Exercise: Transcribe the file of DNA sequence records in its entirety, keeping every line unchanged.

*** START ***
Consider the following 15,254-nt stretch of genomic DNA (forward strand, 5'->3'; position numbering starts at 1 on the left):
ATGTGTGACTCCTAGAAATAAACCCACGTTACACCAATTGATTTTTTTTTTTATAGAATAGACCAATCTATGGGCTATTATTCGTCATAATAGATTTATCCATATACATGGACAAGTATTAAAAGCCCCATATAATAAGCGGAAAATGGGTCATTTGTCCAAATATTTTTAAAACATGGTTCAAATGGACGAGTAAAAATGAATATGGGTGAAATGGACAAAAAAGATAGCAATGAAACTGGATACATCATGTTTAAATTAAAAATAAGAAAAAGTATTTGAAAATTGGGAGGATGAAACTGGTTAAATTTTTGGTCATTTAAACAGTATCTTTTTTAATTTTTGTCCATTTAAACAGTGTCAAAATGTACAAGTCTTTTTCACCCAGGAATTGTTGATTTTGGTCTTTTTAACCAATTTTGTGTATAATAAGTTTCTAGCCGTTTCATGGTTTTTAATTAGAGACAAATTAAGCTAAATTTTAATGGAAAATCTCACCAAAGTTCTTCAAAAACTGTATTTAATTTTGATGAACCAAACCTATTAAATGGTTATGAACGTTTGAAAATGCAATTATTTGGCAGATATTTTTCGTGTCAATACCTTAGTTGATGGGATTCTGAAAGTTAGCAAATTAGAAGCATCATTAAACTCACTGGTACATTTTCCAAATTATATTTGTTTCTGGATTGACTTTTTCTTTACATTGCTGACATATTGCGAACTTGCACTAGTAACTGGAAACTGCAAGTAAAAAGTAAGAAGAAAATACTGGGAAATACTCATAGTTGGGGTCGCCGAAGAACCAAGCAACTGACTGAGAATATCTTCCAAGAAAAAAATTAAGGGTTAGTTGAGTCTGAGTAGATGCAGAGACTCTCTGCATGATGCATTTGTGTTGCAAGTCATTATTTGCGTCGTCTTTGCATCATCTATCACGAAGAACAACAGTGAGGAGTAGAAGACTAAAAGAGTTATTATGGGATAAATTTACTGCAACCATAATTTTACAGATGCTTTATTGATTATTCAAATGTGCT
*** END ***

Consider the following 15,254-nt stretch of genomic DNA (forward strand, 5'->3'; position numbering starts at 1 on the left):
ATGTGTGACTCCTAGAAATAAACCCACGTTACACCAATTGATTTTTTTTTTTATAGAATAGACCAATCTATGGGCTATTATTCGTCATAATAGATTTATCCATATACATGGACAAGTATTAAAAGCCCCATATAATAAGCGGAAAATGGGTCATTTGTCCAAATATTTTTAAAACATGGTTCAAATGGACGAGTAAAAATGAATATGGGTGAAATGGACAAAAAAGATAGCAATGAAACTGGATACATCATGTTTAAATTAAAAATAAGAAAAAGTATTTGAAAATTGGGAGGATGAAACTGGTTAAATTTTTGGTCATTTAAACAGTATCTTTTTTAATTTTTGTCCATTTAAACAGTGTCAAAATGTACAAGTCTTTTTCACCCAGGAATTGTTGATTTTGGTCTTTTTAACCAATTTTGTGTATAATAAGTTTCTAGCCGTTTCATGGTTTTTAATTAGAGACAAATTAAGCTAAATTTTAATGGAAAATCTCACCAAAGTTCTTCAAAAACTGTATTTAATTTTGATGAACCAAACCTATTAAATGGTTATGAACGTTTGAAAATGCAATTATTTGGCAGATATTTTTCGTGTCAATACCTTAGTTGATGGGATTCTGAAAGTTAGCAAATTAGAAGCATCATTAAACTCACTGGTACATTTTCCAAATTATATTTGTTTCTGGATTGACTTTTTCTTTACATTGCTGACATATTGCGAACTTGCACTAGTAACTGGAAACTGCAAGTAAAAAGTAAGAAGAAAATACTGGGAAATACTCATAGTTGGGGTCGCCGAAGAACCAAGCAACTGACTGAGAATATCTTCCAAGAAAAAAATTAAGGGTTAGTTGAGTCTGAGTAGATGCAGAGACTCTCTGCATGATGCATTTGTGTTGCAAGTCATTATTTGCGTCGTCTTTGCATCATCTATCACGAAGAACAACAGTGAGGAGTAGAAGACTAAAAGAGTTATTATGGGATAAATTTACTGCAACCATAATTTTACAGATGCTTTATTGATTATTCAAATGTGCT